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Entry and asymmetric lobbying: why governments pick losers

  • Richard E. Baldwin
  • Frédéric Robert-Nicoud

Governments frequently intervene to support domestic industries, but a surprising amount of this support goes to ailing sectors. We explain this with a lobbying model that allows for entry and sunk costs. Specifically, policy is influenced by pressure groups that incur lobbying expenses to create rents. In expanding industries, entry tends to erode such rents, but in declining industries, sunk costs rule out entry as long as the rents are not too high. This asymmetric appropriability of rents means losers lobby harder. Thus it is not that government policy picks losers, it is that losers pick government policy.

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File URL: http://eprints.lse.ac.uk/19726/
File Function: Open access version.
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Paper provided by London School of Economics and Political Science, LSE Library in its series LSE Research Online Documents on Economics with number 19726.

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Length: 30 pages
Date of creation: May 2007
Date of revision:
Handle: RePEc:ehl:lserod:19726
Contact details of provider: Postal: LSE Library Portugal Street London, WC2A 2HD, U.K.
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Web page: http://www.lse.ac.uk/

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  1. Gene M. Grossman & Elhanan Helpman, 1992. "Protection For Sale," NBER Working Papers 4149, National Bureau of Economic Research, Inc.
  2. Stephen Coate & Stephen Morris, . ""Policy Persistence ''," CARESS Working Papres 95-19, University of Pennsylvania Center for Analytic Research and Economics in the Social Sciences.
  3. Bohara, Alok K & Kaempfer, William H, 1991. "A Test of Tariff Endogeneity in the United States," American Economic Review, American Economic Association, vol. 81(4), pages 952-60, September.
  4. Nicolas Marceau & Michael Smart, 2003. "Corporate Lobbying and Commitment Failure in Capital Taxation," American Economic Review, American Economic Association, vol. 93(1), pages 241-251, March.
  5. Baldwin, Richard, 1988. "Hyteresis in Import Prices: The Beachhead Effect," American Economic Review, American Economic Association, vol. 78(4), pages 773-85, September.
  6. Felli, L. & Merlo, A., 2000. "Endogenous Lobbying," Working Papers 00-04, C.V. Starr Center for Applied Economics, New York University.
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  8. Kishore Gawande & Usree Bandyopadhyay, 2000. "Is Protection for Sale? Evidence on the Grossman-Helpman Theory of Endogenous Protection," The Review of Economics and Statistics, MIT Press, vol. 82(1), pages 139-152, February.
  9. Dixit, Avinash & Grossman, Gene M & Helpman, Elhanan, 1997. "Common Agency and Coordination: General Theory and Application to Government Policy Making," Journal of Political Economy, University of Chicago Press, vol. 105(4), pages 752-69, August.
  10. Anne O. Krueger, 1989. "Asymmetries in Policy Between Exportables and Import-Competing Goods," NBER Working Papers 2904, National Bureau of Economic Research, Inc.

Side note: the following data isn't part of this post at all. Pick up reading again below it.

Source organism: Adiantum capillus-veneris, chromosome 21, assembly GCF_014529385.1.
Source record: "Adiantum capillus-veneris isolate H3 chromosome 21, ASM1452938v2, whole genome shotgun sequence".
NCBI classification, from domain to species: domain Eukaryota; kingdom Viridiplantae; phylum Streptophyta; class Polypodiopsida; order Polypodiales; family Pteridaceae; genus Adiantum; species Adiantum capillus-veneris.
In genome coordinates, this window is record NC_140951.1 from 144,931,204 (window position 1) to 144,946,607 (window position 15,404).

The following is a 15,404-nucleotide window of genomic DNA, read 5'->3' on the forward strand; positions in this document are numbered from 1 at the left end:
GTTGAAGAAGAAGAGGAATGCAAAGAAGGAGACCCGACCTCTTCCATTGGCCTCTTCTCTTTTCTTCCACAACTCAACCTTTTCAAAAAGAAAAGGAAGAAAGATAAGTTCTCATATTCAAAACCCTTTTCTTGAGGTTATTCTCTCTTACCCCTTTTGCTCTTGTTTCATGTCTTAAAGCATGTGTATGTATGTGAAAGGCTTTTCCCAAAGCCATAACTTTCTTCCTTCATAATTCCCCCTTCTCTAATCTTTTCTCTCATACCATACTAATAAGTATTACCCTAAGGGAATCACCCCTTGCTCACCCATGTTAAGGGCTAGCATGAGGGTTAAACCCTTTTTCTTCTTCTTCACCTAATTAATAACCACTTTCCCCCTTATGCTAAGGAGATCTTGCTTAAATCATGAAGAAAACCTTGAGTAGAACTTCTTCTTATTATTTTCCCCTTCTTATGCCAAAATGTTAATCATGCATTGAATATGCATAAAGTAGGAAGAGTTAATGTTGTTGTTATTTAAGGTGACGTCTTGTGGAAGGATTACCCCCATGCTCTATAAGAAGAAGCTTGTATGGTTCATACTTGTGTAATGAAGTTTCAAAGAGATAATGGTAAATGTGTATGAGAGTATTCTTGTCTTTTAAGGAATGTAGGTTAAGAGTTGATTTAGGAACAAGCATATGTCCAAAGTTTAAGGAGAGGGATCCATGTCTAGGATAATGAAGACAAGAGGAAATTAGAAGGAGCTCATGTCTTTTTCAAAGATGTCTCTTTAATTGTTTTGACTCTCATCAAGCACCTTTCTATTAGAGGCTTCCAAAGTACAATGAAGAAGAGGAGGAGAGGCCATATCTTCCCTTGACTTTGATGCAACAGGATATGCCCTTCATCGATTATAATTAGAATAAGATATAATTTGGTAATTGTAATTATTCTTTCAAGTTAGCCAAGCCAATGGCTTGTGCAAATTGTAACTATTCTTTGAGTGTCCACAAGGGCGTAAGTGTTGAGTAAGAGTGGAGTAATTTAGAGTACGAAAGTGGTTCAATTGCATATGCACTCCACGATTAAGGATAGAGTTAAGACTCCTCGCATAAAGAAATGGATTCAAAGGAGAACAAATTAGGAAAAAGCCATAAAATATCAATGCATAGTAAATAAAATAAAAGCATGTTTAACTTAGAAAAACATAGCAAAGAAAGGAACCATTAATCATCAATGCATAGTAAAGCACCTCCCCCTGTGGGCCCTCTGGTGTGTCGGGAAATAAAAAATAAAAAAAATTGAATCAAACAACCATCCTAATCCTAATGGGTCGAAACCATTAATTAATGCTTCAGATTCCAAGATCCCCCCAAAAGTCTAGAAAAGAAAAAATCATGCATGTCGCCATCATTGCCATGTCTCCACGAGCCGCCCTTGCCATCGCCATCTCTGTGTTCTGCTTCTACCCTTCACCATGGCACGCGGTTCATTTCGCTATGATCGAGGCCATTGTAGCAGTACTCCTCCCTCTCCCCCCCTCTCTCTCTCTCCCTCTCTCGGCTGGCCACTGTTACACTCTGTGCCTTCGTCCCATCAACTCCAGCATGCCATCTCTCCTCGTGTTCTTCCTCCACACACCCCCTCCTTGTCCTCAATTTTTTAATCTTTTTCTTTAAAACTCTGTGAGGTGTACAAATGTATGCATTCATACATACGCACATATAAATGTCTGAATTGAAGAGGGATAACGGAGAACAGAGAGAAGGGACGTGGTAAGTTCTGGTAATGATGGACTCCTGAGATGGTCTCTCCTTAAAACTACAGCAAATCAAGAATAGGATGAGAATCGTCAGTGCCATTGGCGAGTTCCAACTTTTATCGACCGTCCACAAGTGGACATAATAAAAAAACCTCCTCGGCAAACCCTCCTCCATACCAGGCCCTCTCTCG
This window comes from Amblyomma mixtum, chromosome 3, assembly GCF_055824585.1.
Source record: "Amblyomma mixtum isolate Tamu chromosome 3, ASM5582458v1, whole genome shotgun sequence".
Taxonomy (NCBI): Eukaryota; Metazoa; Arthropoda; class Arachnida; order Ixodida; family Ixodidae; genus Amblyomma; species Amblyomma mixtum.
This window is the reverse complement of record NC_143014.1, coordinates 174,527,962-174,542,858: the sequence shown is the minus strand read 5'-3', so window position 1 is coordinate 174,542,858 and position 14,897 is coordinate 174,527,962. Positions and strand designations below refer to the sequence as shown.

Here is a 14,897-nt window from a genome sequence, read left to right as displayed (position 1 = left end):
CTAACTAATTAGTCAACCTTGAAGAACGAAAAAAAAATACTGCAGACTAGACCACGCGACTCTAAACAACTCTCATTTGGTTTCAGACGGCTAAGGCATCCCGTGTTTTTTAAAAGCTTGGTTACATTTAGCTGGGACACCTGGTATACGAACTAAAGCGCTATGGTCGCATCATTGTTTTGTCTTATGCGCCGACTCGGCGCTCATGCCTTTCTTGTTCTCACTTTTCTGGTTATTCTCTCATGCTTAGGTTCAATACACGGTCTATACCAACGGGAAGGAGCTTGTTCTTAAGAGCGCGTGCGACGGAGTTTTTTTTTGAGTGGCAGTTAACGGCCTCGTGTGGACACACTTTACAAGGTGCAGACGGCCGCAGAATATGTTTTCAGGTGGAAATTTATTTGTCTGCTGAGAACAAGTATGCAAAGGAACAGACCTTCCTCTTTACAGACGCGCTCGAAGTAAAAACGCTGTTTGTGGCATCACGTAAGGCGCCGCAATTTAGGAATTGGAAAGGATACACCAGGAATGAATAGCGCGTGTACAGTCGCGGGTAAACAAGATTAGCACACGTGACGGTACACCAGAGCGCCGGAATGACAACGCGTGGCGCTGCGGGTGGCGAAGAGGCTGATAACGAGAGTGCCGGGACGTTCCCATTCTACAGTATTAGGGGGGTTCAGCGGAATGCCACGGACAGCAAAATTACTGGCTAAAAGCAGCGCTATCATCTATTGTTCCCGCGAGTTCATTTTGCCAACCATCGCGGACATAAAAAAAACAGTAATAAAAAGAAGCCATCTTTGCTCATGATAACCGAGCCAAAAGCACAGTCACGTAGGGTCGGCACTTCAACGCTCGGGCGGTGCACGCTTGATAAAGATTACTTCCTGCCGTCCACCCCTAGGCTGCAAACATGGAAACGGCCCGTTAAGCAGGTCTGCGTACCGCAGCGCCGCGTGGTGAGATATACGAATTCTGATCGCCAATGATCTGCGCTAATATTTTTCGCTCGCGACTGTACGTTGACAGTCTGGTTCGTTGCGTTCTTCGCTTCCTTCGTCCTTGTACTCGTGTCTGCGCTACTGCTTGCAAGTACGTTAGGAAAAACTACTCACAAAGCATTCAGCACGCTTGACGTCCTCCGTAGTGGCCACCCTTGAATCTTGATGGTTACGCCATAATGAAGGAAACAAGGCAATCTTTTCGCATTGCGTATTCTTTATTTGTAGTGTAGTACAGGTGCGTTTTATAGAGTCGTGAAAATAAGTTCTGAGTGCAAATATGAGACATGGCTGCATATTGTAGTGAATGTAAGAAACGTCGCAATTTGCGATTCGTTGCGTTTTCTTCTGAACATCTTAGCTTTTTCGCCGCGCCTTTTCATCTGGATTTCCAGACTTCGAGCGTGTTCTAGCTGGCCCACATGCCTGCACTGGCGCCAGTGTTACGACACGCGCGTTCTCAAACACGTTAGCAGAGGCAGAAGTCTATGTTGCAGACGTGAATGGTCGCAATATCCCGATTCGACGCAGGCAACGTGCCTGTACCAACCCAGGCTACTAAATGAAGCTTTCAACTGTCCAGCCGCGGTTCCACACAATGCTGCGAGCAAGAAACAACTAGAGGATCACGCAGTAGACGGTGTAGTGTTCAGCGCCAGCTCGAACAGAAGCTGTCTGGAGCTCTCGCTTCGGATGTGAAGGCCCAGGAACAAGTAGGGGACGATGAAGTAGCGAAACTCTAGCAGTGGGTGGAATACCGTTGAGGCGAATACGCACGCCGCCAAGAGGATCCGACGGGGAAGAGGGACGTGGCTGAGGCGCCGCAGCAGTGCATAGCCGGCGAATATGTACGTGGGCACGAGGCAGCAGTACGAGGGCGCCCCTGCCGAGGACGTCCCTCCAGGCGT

11. Kiminori Matsuyama, 1987. "Perfect Equilibria in a Trade Liberalization Game," Discussion Papers 738, Northwestern University, Center for Mathematical Studies in Economics and Management Science.
  12. Bernheim, B Douglas & Whinston, Michael D, 1986. "Menu Auctions, Resource Allocation, and Economic Influence," The Quarterly Journal of Economics, MIT Press, vol. 101(1), pages 1-31, February.
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  17. Bernheim, B. Douglas & Peleg, Bezalel & Whinston, Michael D., 1987. "Coalition-Proof Nash Equilibria I. Concepts," Journal of Economic Theory, Elsevier, vol. 42(1), pages 1-12, June.
  18. Richard E. Baldwin & Frédéric Robert-Nicoud, 2007. "Protection for sale made easy," LSE Research Online Documents on Economics 19713, London School of Economics and Political Science, LSE Library.
  19. George J. Stigler, 1971. "The Theory of Economic Regulation," Bell Journal of Economics, The RAND Corporation, vol. 2(1), pages 3-21, Spring.
  20. repec:ags:afjare:141665 is not listed on IDEAS
  21. Robert E. Baldwin, 1982. "The Political Economy of Protectionism," NBER Chapters, in: Import Competition and Response, pages 263-292 National Bureau of Economic Research, Inc.
  22. Giovanni Maggi & Pinelopi Koujianou Goldberg, 1999. "Protection for Sale: An Empirical Investigation," American Economic Review, American Economic Association, vol. 89(5), pages 1135-1155, December.
  23. Trefler, Daniel, 1993. "Trade Liberalization and the Theory of Endogenous Protection: An Econometric Study of U.S. Import Policy," Journal of Political Economy, University of Chicago Press, vol. 101(1), pages 138-60, February.
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  25. Rodrik, Dani, 1995. "Political economy of trade policy," Handbook of International Economics, in: G. M. Grossman & K. Rogoff (ed.), Handbook of International Economics, edition 1, volume 3, chapter 28, pages 1457-1494 Elsevier.
  26. S. Lael Brainard & Thierry Verdier, 1993. "The Political Economy of Declining Industries: Senescent Industry Collapse Revisited," NBER Working Papers 4606, National Bureau of Economic Research, Inc.
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  30. Grossman, Gene M. & Helpman, Elhanan, 1996. "Rent dissipation, free riding, and trade policy," European Economic Review, Elsevier, vol. 40(3-5), pages 795-803, April.
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